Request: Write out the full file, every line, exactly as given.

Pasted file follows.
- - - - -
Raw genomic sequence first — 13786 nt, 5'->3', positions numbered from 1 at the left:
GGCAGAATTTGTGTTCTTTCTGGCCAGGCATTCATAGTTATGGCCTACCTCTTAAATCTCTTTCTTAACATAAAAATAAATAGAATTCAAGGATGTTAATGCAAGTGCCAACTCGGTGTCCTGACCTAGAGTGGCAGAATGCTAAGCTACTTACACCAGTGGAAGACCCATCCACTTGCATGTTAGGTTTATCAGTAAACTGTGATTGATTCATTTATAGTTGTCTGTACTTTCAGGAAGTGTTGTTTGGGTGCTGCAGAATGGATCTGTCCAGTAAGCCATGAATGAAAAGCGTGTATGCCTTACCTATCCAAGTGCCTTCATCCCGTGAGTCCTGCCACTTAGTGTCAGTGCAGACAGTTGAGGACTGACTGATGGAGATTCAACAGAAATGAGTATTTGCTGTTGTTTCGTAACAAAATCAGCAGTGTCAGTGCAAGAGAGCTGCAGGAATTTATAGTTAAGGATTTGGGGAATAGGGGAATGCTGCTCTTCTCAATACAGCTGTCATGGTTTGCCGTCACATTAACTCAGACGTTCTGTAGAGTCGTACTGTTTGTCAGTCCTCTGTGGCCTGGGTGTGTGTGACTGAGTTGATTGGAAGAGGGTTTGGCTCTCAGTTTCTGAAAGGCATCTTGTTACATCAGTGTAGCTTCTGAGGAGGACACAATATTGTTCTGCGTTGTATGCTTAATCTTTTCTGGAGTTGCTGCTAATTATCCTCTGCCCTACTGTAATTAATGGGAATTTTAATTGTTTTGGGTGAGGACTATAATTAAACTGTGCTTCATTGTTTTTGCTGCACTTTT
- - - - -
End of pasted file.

Raw genomic sequence first — 13786 nt, 5'->3', positions numbered from 1 at the left:
GGCAGAATTTGTGTTCTTTCTGGCCAGGCATTCATAGTTATGGCCTACCTCTTAAATCTCTTTCTTAACATAAAAATAAATAGAATTCAAGGATGTTAATGCAAGTGCCAACTCGGTGTCCTGACCTAGAGTGGCAGAATGCTAAGCTACTTACACCAGTGGAAGACCCATCCACTTGCATGTTAGGTTTATCAGTAAACTGTGATTGATTCATTTATAGTTGTCTGTACTTTCAGGAAGTGTTGTTTGGGTGCTGCAGAATGGATCTGTCCAGTAAGCCATGAATGAAAAGCGTGTATGCCTTACCTATCCAAGTGCCTTCATCCCGTGAGTCCTGCCACTTAGTGTCAGTGCAGACAGTTGAGGACTGACTGATGGAGATTCAACAGAAATGAGTATTTGCTGTTGTTTCGTAACAAAATCAGCAGTGTCAGTGCAAGAGAGCTGCAGGAATTTATAGTTAAGGATTTGGGGAATAGGGGAATGCTGCTCTTCTCAATACAGCTGTCATGGTTTGCCGTCACATTAACTCAGACGTTCTGTAGAGTCGTACTGTTTGTCAGTCCTCTGTGGCCTGGGTGTGTGTGACTGAGTTGATTGGAAGAGGGTTTGGCTCTCAGTTTCTGAAAGGCATCTTGTTACATCAGTGTAGCTTCTGAGGAGGACACAATATTGTTCTGCGTTGTATGCTTAATCTTTTCTGGAGTTGCTGCTAATTATCCTCTGCCCTACTGTAATTAATGGGAATTTTAATTGTTTTGGGTGAGGACTATAATTAAACTGTGCTTCATTGTTTTTGCTGCACTTTT